By Alma Ailing
Some verse once read losing a friend hurts worse than losing a bridge. I wouldn’t know. I’ve never had dentures to lose. But I did have a friend to lose, and lose her I did.
I knew Ellie (Aileen) Elly better than some. Upon entering kindergarten she was the first friend I had. She really made nap time fun. And boy could she fingerpaint! We remained close friends for most of that first week but then, when her father was whisked off to fight in World War II, Ellie changed. I would have changed too, especially since the war had been over for five years by then. He never did come back.
How Did “E” change, you ask? Well, in the first place she got her haircut. Then she started wearing her father’s socks. After that we had a falling out that lasted three decades. We saw each other on trash day but that was about it. Our husbands, however, became fast friends. Thick as thieves, those two. Always racing off to scribble in the woods while Aileen and I stayed behind and tended to the children, which only added stress to our friendship because neither of us had children. We never did find out where those kids belonged.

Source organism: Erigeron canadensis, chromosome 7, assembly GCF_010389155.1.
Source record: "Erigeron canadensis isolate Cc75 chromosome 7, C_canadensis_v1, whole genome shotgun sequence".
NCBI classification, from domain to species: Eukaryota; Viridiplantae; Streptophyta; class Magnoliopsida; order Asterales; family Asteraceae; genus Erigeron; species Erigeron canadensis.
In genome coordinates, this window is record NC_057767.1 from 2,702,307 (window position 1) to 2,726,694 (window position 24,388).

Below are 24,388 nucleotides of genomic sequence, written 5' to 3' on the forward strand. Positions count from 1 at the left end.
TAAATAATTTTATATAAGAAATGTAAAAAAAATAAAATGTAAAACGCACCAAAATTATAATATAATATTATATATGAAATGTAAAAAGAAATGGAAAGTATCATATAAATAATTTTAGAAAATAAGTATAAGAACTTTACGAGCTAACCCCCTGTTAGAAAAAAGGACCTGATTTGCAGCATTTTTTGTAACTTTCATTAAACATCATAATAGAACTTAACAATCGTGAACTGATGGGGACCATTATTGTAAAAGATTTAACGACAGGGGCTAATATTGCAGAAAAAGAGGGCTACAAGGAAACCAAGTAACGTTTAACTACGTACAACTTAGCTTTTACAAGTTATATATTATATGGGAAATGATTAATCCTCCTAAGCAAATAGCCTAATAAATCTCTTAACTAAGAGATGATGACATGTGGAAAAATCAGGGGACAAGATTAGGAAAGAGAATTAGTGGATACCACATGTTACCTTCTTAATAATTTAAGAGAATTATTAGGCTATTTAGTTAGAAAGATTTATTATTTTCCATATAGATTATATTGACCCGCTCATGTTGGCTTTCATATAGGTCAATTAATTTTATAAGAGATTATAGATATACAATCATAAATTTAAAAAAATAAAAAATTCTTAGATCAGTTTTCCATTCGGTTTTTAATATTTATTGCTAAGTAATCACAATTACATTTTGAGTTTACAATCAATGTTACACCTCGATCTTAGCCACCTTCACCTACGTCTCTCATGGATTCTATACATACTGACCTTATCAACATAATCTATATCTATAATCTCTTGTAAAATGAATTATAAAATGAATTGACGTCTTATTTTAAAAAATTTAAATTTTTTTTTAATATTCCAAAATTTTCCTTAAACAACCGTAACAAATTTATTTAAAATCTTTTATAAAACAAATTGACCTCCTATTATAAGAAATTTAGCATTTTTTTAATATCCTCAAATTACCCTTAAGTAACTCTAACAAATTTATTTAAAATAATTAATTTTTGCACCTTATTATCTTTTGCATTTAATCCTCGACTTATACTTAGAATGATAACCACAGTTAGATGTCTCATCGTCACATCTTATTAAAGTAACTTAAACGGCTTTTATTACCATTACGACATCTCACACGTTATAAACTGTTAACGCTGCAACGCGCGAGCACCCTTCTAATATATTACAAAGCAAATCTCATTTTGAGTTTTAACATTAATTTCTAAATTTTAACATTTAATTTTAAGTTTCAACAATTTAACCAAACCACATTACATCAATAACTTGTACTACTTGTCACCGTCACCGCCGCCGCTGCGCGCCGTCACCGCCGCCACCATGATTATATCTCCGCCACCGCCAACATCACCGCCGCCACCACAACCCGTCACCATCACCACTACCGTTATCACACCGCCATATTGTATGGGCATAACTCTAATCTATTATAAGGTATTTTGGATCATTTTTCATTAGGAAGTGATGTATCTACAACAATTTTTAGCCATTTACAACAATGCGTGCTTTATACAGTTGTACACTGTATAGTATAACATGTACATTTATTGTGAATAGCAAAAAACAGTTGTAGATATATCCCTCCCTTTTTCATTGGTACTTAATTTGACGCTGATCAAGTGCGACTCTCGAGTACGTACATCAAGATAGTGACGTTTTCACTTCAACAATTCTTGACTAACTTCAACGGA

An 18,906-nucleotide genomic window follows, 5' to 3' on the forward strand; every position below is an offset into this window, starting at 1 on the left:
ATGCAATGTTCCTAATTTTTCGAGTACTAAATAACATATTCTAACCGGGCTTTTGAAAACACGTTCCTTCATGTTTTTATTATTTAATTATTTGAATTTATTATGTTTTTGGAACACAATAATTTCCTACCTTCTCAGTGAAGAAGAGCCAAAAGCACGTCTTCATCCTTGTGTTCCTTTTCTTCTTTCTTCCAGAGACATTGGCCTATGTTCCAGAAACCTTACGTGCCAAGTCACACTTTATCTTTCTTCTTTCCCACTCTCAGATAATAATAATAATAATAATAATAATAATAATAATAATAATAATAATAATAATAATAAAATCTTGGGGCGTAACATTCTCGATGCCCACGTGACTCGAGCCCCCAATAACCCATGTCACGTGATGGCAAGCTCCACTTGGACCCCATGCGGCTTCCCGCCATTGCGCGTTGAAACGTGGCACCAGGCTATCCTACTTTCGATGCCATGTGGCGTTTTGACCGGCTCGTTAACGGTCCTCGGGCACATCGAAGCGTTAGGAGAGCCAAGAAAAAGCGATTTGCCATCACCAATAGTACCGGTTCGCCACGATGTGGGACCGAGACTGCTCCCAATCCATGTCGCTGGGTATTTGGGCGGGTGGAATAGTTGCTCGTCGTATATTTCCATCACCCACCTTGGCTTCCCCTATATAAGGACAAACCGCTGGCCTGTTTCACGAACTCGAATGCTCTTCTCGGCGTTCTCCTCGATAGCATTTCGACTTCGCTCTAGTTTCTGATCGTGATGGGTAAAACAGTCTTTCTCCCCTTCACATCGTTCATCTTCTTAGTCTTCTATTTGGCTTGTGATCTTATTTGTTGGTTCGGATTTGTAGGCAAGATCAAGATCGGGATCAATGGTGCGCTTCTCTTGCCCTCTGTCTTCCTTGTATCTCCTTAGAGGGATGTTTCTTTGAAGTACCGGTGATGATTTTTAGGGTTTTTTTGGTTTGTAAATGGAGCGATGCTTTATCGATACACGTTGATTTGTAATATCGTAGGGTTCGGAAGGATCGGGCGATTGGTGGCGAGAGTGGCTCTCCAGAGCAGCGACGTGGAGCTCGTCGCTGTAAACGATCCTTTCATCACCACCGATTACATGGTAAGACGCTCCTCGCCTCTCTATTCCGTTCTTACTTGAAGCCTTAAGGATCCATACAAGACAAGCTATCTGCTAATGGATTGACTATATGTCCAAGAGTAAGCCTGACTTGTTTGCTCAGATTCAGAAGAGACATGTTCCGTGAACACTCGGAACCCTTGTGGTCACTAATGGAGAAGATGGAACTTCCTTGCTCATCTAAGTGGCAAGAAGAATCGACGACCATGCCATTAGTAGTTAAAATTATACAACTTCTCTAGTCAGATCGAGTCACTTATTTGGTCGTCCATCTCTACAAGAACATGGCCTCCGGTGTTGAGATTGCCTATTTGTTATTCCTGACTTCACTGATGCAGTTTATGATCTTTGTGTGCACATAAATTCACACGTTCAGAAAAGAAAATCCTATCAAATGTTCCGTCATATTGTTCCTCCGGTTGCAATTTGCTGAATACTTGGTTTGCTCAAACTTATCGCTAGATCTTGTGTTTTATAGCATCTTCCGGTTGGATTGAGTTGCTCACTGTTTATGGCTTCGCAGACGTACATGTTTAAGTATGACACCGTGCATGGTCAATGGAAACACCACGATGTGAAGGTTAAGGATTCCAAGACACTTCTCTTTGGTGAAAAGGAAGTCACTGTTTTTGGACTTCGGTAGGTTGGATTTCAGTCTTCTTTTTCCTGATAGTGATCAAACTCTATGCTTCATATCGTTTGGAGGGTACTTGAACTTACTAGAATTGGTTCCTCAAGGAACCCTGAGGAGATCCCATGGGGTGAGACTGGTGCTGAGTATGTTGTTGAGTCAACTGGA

Eventually our differences drifted apart and we became thick friends, fast as thieves. Ellie had a way of tossing her hair that I envied. She always carried little bags of it around with her, ready to throw a handful whenever the whim caught her.
Speaking of whims, Aileen was whimsically musical. She started a comb-and-paper band which she led in every Bass Lake Founders Day Parade, until it turned out the Bass Lake Founders were creeps. From then on she led the comb band, which she called the Comb-Overs – she loved to tell her joke about that “Comb Over sound” and “let’s have the Comb Overs” – at Founders Day protests. She called them the “Fondling Fathers.”
Then there was that glorious vacation. Ah the memories.
But now all that is gone. Eil has shuffled off to Buffalo, or something. Al would know, but he and Clyde are out in the boat with their scribbling. Save a nap mat for me, Aileen!
Alma Ailing lives on Bass Lake with her husband, Al Schwartz, and someone’s adult children. She wrote this.